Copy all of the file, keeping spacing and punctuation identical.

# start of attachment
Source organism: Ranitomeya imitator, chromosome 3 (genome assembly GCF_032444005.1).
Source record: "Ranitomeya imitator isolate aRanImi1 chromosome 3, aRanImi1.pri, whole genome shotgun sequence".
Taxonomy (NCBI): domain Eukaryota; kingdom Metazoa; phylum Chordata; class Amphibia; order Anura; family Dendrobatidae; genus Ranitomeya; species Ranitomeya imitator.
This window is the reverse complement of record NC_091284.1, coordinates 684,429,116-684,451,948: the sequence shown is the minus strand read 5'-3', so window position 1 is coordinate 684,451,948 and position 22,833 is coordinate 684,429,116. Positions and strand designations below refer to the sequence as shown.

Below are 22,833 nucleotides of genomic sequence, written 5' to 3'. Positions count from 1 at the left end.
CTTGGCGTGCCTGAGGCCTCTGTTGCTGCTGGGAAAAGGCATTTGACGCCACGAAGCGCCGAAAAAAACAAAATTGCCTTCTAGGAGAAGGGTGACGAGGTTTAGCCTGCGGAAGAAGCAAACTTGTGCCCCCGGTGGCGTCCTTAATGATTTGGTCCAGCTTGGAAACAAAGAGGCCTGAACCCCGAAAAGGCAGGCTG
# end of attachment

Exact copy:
Source organism: Ranitomeya imitator, chromosome 3 (genome assembly GCF_032444005.1).
Source record: "Ranitomeya imitator isolate aRanImi1 chromosome 3, aRanImi1.pri, whole genome shotgun sequence".
Taxonomy (NCBI): domain Eukaryota; kingdom Metazoa; phylum Chordata; class Amphibia; order Anura; family Dendrobatidae; genus Ranitomeya; species Ranitomeya imitator.
This window is the reverse complement of record NC_091284.1, coordinates 684,429,116-684,451,948: the sequence shown is the minus strand read 5'-3', so window position 1 is coordinate 684,451,948 and position 22,833 is coordinate 684,429,116. Positions and strand designations below refer to the sequence as shown.

Below are 22,833 nucleotides of genomic sequence, written 5' to 3'. Positions count from 1 at the left end.
CTTGGCGTGCCTGAGGCCTCTGTTGCTGCTGGGAAAAGGCATTTGACGCCACGAAGCGCCGAAAAAAACAAAATTGCCTTCTAGGAGAAGGGTGACGAGGTTTAGCCTGCGGAAGAAGCAAACTTGTGCCCCCGGTGGCGTCCTTAATGATTTGGTCCAGCTTGGAAACAAAGAGGCCTGAACCCCGAAAAGGCAGGCTG